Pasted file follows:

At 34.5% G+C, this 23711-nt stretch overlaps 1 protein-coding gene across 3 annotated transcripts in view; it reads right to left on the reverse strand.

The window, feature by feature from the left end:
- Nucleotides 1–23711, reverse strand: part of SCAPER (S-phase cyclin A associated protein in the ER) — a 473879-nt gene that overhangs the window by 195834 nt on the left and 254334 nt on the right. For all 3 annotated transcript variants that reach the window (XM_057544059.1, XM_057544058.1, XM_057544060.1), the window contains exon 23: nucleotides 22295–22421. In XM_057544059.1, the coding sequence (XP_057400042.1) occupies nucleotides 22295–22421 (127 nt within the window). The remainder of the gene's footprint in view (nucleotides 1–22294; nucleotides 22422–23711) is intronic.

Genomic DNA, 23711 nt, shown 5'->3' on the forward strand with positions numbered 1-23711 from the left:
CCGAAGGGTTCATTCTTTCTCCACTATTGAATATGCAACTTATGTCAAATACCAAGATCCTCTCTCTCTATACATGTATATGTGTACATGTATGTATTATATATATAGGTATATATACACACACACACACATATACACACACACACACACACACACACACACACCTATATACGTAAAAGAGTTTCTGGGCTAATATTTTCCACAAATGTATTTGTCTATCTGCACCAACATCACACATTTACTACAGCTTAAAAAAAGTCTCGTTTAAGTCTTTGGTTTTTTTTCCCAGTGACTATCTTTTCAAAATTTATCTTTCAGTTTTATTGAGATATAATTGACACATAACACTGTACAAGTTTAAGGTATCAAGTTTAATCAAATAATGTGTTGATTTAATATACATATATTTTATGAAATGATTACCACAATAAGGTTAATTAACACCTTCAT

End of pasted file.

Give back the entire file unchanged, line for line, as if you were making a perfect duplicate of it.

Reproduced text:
At 34.5% G+C, this 23711-nt stretch overlaps 1 protein-coding gene across 3 annotated transcripts in view; it reads right to left on the reverse strand.

The window, feature by feature from the left end:
- Nucleotides 1–23711, reverse strand: part of SCAPER (S-phase cyclin A associated protein in the ER) — a 473879-nt gene that overhangs the window by 195834 nt on the left and 254334 nt on the right. For all 3 annotated transcript variants that reach the window (XM_057544059.1, XM_057544058.1, XM_057544060.1), the window contains exon 23: nucleotides 22295–22421. In XM_057544059.1, the coding sequence (XP_057400042.1) occupies nucleotides 22295–22421 (127 nt within the window). The remainder of the gene's footprint in view (nucleotides 1–22294; nucleotides 22422–23711) is intronic.

Genomic DNA, 23711 nt, shown 5'->3' on the forward strand with positions numbered 1-23711 from the left:
CCGAAGGGTTCATTCTTTCTCCACTATTGAATATGCAACTTATGTCAAATACCAAGATCCTCTCTCTCTATACATGTATATGTGTACATGTATGTATTATATATATAGGTATATATACACACACACACACATATACACACACACACACACACACACACACACACCTATATACGTAAAAGAGTTTCTGGGCTAATATTTTCCACAAATGTATTTGTCTATCTGCACCAACATCACACATTTACTACAGCTTAAAAAAAGTCTCGTTTAAGTCTTTGGTTTTTTTTCCCAGTGACTATCTTTTCAAAATTTATCTTTCAGTTTTATTGAGATATAATTGACACATAACACTGTACAAGTTTAAGGTATCAAGTTTAATCAAATAATGTGTTGATTTAATATACATATATTTTATGAAATGATTACCACAATAAGGTTAATTAACACCTTCAT